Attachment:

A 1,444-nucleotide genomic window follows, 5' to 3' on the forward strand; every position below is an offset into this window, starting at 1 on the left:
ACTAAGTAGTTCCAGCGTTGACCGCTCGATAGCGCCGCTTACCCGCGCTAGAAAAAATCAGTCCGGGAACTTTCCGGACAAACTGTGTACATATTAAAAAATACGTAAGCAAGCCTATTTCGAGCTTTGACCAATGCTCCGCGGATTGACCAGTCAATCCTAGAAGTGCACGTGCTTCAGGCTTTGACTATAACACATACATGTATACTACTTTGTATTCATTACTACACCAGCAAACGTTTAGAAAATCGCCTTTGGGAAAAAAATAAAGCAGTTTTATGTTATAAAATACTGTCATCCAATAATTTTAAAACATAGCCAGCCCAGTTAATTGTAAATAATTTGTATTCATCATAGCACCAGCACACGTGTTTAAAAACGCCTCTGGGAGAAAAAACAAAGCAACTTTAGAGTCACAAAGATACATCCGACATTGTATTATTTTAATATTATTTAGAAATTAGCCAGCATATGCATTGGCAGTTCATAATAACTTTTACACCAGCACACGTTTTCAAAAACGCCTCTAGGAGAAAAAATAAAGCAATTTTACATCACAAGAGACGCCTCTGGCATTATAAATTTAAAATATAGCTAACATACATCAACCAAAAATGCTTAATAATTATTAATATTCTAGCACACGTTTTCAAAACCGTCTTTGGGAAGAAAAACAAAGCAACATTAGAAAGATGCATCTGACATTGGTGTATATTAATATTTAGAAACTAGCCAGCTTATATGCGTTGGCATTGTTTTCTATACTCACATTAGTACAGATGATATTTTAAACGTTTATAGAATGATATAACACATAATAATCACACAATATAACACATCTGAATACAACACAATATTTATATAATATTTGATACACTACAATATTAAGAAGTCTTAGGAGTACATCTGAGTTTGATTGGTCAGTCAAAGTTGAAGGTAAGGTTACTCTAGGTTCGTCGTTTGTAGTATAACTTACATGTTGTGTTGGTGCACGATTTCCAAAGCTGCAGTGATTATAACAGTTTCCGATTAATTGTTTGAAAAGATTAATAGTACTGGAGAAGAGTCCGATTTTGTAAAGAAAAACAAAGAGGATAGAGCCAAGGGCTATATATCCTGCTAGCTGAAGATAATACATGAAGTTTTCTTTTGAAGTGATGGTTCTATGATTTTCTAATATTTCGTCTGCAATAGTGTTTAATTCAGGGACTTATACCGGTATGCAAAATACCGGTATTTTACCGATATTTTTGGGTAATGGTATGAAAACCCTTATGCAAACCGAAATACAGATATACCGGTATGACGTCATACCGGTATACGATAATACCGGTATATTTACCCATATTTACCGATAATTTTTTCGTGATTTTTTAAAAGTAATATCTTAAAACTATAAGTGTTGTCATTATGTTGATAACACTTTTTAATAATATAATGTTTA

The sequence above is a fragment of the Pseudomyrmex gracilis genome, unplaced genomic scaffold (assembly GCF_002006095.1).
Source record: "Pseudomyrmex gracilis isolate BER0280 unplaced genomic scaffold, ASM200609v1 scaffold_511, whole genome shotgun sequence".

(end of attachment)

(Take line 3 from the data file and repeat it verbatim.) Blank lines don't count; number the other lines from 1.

The sequence above is a fragment of the Pseudomyrmex gracilis genome, unplaced genomic scaffold (assembly GCF_002006095.1).